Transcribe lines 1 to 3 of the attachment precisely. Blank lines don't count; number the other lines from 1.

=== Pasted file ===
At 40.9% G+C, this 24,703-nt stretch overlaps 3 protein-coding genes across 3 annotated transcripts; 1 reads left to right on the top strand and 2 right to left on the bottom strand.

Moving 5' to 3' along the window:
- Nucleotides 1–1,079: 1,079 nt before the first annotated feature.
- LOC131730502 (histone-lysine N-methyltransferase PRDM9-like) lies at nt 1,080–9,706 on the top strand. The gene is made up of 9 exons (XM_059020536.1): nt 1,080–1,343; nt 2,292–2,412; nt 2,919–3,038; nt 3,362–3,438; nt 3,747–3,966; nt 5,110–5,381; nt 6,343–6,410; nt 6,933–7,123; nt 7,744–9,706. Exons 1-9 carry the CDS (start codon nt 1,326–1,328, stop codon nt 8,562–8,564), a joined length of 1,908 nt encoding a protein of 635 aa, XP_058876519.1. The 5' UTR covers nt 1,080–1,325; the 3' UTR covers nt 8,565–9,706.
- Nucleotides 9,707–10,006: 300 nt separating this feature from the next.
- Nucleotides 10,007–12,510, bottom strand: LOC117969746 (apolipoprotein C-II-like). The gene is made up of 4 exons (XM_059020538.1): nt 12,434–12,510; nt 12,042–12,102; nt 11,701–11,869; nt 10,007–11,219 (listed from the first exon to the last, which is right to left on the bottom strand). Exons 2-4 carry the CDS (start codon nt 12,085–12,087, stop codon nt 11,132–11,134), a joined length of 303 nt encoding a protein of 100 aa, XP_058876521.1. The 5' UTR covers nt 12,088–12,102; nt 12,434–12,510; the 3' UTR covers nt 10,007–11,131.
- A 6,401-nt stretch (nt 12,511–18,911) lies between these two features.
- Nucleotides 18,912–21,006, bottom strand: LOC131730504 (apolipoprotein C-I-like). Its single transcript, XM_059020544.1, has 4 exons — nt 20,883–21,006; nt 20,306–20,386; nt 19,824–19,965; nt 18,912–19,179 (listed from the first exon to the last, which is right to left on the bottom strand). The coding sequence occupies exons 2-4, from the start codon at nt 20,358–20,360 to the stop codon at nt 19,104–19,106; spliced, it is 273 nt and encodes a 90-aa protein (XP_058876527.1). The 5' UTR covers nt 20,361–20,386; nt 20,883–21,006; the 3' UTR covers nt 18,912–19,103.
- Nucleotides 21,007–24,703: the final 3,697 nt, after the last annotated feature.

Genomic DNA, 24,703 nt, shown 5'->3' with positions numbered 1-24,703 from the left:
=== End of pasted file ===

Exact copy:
At 40.9% G+C, this 24,703-nt stretch overlaps 3 protein-coding genes across 3 annotated transcripts; 1 reads left to right on the top strand and 2 right to left on the bottom strand.

Moving 5' to 3' along the window:
- Nucleotides 1–1,079: 1,079 nt before the first annotated feature.